How a survey affects your property value
Once the company has valued your property, and has made you an offer which you’ve accepted, they will book a RICS survey. This is a basic assessment of the property that will identify major defects. It’s the same inspection that mortgage lenders use when assessing if a property is fit for a mortgage.
If defects are identified, then a genuine house buying company will share the report with you immediately so you can see the problem. Inevitably, they’ll revise their offer at this point, and you’ll have the option to take it or leave it. (Unless you have signed a contract, in which case you could be forced to take the lower offer. This is why you should never sign a contract with a cash house buyer).
Once again, cash house buyers are businesses, not charities, so if you need £10,000 worth of work doing, expect the offer to be reduced accordingly. The cash buyer can’t simply absorb these costs as it could wipe out their profit margin entirely.
More often than not, as a seller, you’ll know that there’s an issue with your house, and there’s no point sticking your head in the sand and hoping that no one will notice, because they always will. If there’s a major issue with the property, you can guarantee it’ll get flagged up at some point. You may as well fess up from the start and be straight with your cash buyer. That way you’ll know where you stand with a realistic offer from the get go, instead of waiting and worrying that you’ll be found out.
Why is my cash house buyer valuation lower than my estate agent’s?
It all comes down to the business each one is in. A cash house buyer makes their money by buying and selling your home. An estate agent makes money by commission when someone else buys it. That means that the cash house buyer needs to make a realistic valuation to protect their profit margin, while the estate agent can value your home at whatever price they want to get you signed up, knowing that even if you have to reduce later to a more realistic price, they’ll still get the bulk of their commission.
For estate agents, signing you up is the name of the game, as one industry insider told us:
“The estate agent market is extremely competitive. You’ll often have 3 or 4 market leaders in an area that ferociously compete against each other! Each agent is heavily targeted on how many new listings they can achieve each month, and if they under-perform then they’re out. It’s ruthless”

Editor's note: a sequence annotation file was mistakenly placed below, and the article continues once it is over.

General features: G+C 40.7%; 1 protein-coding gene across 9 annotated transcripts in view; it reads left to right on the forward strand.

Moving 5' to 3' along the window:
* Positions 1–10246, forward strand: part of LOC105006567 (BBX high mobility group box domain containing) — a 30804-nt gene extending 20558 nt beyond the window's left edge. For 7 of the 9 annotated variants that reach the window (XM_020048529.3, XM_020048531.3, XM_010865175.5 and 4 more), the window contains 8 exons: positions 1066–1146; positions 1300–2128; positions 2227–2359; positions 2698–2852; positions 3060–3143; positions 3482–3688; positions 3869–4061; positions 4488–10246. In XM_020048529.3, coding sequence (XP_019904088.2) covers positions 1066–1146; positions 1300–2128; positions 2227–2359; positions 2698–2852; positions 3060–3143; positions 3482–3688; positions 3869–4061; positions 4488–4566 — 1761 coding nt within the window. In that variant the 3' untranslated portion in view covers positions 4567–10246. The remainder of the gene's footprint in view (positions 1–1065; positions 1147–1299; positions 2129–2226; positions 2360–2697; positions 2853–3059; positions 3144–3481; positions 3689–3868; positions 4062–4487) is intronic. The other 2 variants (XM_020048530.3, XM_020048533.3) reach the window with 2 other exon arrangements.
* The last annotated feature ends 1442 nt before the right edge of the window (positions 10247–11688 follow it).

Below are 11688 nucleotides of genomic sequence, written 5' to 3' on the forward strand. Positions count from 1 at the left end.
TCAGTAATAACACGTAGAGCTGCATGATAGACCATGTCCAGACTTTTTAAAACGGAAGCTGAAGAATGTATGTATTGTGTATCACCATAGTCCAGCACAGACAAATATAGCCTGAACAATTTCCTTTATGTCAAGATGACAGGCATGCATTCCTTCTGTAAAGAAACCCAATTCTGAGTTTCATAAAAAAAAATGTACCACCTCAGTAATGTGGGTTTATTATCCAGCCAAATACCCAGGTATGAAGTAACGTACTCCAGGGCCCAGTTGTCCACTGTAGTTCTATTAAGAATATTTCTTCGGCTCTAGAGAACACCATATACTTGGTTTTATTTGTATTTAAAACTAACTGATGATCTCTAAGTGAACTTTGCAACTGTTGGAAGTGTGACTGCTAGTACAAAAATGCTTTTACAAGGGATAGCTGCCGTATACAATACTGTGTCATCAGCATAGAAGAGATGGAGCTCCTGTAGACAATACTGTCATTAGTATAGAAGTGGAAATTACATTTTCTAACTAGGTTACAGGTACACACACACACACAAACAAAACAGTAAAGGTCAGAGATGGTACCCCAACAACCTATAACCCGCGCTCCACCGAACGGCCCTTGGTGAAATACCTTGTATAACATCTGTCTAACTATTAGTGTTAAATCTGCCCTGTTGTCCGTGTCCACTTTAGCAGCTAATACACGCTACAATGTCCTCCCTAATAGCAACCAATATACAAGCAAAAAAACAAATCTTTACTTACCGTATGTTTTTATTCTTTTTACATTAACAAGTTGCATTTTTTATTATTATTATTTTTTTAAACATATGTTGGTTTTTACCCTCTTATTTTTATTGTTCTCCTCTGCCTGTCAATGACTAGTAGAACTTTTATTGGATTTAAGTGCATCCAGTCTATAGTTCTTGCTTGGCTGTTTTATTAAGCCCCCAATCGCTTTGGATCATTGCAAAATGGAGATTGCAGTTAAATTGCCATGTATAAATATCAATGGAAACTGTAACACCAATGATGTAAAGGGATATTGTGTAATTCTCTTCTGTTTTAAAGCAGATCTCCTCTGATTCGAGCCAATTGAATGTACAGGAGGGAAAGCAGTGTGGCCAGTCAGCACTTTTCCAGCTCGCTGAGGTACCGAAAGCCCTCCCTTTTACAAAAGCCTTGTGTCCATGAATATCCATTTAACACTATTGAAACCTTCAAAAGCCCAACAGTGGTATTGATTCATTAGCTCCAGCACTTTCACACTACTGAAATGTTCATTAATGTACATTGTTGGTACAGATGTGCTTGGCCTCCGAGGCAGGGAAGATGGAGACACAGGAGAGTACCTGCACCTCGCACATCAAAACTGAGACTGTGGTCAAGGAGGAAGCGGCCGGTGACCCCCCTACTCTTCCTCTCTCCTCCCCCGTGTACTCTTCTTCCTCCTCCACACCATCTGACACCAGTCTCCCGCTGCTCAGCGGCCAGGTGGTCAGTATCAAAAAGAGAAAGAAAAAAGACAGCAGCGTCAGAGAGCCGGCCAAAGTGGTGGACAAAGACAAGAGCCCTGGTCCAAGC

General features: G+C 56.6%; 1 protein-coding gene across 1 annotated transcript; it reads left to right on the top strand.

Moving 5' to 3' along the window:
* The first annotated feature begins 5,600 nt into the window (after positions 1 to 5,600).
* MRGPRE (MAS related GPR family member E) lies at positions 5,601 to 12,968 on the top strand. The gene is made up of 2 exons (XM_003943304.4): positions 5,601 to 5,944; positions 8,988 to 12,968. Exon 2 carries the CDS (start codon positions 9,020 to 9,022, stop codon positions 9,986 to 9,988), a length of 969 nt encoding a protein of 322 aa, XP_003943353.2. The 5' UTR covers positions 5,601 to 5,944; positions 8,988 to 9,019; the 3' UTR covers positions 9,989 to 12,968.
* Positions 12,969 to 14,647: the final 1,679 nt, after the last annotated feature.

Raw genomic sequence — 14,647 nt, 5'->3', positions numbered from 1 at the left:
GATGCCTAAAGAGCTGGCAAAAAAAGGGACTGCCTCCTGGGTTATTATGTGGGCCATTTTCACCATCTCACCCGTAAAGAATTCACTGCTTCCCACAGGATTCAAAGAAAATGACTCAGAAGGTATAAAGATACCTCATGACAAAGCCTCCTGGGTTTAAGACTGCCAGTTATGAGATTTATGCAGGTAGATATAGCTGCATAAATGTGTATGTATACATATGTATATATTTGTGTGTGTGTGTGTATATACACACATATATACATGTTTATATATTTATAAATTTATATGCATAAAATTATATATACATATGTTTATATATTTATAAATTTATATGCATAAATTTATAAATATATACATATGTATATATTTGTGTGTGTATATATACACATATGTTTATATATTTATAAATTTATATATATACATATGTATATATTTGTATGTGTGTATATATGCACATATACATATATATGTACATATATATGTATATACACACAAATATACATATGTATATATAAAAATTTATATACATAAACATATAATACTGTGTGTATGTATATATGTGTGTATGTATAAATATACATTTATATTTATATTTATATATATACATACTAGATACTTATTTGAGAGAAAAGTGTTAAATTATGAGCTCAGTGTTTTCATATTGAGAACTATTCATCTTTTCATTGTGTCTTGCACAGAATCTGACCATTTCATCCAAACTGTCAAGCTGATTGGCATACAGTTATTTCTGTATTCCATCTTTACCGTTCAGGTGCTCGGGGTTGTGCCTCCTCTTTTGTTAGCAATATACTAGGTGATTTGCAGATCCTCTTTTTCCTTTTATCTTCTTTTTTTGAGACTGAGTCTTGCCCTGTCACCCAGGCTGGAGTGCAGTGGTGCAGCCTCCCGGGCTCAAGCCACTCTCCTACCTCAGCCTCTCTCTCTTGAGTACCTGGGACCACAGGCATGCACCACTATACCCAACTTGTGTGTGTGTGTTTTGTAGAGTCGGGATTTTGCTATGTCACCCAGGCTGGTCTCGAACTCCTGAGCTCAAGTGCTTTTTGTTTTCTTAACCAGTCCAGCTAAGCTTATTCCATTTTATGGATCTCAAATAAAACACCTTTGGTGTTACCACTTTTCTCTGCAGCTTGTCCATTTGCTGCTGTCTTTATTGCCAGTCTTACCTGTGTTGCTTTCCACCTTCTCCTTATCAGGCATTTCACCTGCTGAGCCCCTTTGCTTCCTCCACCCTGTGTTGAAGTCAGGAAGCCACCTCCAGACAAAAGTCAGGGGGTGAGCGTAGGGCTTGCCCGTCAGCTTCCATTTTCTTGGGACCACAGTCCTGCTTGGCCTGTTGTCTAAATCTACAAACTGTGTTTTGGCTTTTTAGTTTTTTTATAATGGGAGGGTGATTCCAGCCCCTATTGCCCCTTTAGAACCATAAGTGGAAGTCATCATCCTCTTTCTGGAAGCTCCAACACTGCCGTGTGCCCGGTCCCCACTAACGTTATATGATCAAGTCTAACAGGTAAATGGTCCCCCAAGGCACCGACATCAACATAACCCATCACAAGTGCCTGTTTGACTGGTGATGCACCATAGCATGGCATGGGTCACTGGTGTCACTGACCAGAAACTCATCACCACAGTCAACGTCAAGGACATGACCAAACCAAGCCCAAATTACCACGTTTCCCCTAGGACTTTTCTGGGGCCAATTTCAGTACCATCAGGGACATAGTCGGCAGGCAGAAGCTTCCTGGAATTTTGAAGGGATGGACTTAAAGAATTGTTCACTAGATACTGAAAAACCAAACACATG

Under this much pressure to secure your business, most estate agents will tell you whatever you want to hear. Let’s be honest, if estate agent A values your home at £230,000 and estate agent B values it at £250,000 who are you going to choose? Unfortunately, this encourages estate agents to over-value your property, because once they’ve signed you into a fixed term contract, you’re stuck.
Yes, agent B will initially market your home at the inflated price, but when it doesn’t sell, you’ll have no choice but to reduce it. Many sellers end up selling at the lower, more realistic valuation that agent A gave them, but only after wasting months waiting for a sale.
Sadly, this is standard practice. According to Rightmove, between 2005 and 2021 only 23% of properties listed on their website sold for their final asking price. (Note that is the ‘final asking price’, not the over-optimistic starting price). So it seems that when it comes to the true market value of your home, estate agent valuations are about as accurate as Mystic Meg.
Cash house buyers still use estate agents for valuations
Despite everything we’ve said above, cash buying companies will still use estate agent valuations. The difference is that they demand evidence to back up the price. Cash house buyers don’t want smoke blown up their behinds, or a flattering valuation to boost their ego, they want a realistic price, backed by cold hard facts.
It’s in the agent’s interest to provide accurate figures, because the cash house buyer will often list the property with them once they’ve bought it. Even then, most reputable house buying companies don’t just take the agent’s valuation at face value. They also use their own experience, and carry out their own research, to back up the agent’s numbers.